"A portrait is a picture in which there is just a tiny little something not quite right about the mouth." -- John Singer Sargent

Saturday, February 13, 2016

J. G. Shaddick

This 1806 portrait of J. G. Shaddick by Benjamin Marshall hangs in the National Gallery in Washington DC.

"'The Celebrated Sportsman'
J.G. Shaddick Esqre
His skill acquired, no bird of flight escapes.
Born 1767 Died 1835
Ben Marshall
Exhibited at the Royal Academy 1806"
The National Gallery says of this painting:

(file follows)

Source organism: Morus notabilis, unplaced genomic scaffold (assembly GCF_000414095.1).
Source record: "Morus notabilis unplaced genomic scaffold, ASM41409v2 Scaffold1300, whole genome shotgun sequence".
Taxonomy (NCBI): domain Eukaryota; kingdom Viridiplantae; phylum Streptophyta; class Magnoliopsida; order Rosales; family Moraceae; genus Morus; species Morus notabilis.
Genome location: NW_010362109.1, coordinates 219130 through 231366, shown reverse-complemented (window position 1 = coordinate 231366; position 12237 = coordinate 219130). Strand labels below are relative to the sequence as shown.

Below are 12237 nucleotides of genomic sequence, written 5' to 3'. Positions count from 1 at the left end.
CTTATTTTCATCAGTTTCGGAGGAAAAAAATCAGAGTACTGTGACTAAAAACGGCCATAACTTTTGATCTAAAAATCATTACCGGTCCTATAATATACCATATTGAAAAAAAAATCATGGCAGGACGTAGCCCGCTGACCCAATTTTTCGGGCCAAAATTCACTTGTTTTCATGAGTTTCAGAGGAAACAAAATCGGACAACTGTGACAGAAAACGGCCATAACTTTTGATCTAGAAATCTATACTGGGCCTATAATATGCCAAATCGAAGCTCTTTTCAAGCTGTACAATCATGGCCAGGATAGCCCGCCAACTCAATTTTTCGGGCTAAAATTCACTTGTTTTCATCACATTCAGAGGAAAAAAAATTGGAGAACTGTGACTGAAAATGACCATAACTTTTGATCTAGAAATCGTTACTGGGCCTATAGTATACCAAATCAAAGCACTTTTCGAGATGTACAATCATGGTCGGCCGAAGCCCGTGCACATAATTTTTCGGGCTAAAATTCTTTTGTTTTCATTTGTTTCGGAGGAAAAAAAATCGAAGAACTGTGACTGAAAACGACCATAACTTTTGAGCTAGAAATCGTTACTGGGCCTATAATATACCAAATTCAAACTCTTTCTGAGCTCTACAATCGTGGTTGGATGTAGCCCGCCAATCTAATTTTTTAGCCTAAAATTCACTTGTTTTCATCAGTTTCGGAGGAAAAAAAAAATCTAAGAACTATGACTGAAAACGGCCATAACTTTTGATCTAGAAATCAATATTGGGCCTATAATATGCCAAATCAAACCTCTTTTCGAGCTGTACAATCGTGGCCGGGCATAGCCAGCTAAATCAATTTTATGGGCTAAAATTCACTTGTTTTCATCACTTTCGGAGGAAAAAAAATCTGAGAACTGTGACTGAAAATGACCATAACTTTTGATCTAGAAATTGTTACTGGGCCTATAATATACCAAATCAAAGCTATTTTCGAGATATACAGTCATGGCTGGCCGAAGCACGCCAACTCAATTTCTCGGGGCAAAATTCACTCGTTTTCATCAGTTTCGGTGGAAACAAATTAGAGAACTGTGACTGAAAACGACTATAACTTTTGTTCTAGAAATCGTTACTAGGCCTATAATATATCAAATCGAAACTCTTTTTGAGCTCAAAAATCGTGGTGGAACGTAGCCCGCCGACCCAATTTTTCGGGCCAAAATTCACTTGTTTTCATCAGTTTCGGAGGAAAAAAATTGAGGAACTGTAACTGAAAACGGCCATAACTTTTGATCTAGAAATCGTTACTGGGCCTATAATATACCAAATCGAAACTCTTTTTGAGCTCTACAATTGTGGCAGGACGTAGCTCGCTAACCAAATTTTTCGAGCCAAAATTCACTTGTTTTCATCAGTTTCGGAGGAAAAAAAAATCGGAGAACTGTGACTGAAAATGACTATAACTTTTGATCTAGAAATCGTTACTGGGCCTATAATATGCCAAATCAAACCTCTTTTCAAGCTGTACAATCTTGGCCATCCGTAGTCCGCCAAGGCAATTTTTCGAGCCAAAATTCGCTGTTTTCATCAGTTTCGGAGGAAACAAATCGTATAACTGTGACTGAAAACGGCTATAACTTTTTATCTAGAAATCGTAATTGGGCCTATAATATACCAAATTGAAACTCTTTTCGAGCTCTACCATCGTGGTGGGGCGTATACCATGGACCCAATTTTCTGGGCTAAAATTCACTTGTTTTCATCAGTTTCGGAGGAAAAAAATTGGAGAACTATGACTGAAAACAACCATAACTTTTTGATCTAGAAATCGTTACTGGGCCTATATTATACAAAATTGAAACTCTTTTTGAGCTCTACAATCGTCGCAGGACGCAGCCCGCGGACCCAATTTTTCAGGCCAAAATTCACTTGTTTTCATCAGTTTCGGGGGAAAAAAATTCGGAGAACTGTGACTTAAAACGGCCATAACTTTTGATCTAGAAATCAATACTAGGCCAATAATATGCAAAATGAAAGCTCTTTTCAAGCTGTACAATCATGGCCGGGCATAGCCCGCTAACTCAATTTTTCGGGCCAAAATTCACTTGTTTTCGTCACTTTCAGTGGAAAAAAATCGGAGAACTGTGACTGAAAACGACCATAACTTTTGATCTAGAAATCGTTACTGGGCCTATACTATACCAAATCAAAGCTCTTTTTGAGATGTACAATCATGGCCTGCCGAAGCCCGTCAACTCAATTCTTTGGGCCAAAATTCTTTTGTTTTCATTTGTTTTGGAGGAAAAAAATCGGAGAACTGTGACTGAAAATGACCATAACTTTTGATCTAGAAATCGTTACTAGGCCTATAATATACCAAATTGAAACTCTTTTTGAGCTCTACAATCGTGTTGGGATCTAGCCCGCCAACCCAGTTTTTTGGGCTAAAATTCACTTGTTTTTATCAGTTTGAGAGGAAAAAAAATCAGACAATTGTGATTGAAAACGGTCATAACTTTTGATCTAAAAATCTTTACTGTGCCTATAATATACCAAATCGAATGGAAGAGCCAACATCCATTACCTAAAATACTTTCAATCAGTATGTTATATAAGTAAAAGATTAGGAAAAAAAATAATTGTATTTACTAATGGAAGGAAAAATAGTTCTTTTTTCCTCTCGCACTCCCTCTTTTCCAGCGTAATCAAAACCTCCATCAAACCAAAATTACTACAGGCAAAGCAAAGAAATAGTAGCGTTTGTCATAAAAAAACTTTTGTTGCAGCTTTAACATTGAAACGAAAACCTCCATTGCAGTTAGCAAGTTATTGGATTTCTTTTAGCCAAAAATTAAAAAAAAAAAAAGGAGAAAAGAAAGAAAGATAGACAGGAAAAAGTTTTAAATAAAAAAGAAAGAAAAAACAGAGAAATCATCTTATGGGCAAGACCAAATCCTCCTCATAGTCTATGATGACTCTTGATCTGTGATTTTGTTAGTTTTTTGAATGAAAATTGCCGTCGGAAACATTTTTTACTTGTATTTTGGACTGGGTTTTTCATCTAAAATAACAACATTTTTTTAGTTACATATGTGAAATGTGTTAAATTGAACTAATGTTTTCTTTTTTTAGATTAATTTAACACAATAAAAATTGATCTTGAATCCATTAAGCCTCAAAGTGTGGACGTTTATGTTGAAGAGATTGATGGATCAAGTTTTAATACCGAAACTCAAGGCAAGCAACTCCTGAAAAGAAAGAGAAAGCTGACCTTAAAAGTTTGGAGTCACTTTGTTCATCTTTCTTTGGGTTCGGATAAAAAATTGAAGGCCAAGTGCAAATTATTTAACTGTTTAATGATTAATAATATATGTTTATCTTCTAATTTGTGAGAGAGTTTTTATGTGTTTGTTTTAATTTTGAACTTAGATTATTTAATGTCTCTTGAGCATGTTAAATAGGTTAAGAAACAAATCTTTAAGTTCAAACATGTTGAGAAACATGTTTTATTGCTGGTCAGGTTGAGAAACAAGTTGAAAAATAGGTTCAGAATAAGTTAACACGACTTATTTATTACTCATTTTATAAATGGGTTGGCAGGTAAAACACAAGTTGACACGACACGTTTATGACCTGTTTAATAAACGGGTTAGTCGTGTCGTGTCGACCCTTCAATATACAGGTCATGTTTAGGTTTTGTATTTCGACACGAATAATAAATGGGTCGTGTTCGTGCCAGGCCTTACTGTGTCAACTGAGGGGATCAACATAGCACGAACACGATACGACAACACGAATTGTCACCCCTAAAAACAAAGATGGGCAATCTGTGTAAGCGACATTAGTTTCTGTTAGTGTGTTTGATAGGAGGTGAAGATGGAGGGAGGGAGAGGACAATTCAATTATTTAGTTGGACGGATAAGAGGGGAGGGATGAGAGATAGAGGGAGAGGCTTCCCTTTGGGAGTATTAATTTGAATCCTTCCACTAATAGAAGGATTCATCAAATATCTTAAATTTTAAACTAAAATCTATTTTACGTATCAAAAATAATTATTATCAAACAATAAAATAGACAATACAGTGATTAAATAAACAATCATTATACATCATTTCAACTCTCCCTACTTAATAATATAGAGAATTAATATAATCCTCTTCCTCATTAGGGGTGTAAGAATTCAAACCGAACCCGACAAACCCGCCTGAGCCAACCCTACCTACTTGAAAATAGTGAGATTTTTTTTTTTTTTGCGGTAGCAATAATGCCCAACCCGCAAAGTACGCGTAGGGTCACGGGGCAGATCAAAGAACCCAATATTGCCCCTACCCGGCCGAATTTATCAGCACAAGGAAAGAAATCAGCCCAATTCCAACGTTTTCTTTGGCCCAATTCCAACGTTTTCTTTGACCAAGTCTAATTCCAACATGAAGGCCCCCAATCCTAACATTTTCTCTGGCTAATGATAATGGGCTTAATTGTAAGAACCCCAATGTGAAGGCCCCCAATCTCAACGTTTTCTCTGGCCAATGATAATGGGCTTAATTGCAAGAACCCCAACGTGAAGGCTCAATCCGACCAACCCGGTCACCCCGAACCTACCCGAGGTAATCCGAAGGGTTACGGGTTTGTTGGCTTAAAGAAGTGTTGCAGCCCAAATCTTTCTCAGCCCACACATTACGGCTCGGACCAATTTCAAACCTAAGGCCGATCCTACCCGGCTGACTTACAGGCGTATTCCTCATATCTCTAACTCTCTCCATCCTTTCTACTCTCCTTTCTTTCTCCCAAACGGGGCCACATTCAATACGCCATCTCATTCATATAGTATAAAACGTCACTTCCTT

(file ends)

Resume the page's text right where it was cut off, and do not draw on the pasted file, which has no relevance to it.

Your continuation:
Benjamin Marshall exhibited this portrait of J. G. Shaddick at the Royal Academy in 1806. Very little is known about Shaddick besides the fact that he embarked on a lengthy hunting tour in Britain the year the painting was exhibited. In fact, Marshall’s portrait may commemorate this event. Standing in a field after a successful hunt, Shaddick holds his trophy—a male pheasant—in triumph, surrounded by his shooting horse and two hunting dogs. Marshall was a well known painter of both portraits and sporting subjects, with such prestigious patrons as the Prince of Wales. Like his fellow artist George Stubbs, Marshall studied equine anatomy to achieve a greater sense of realism in his paintings. -- NPG

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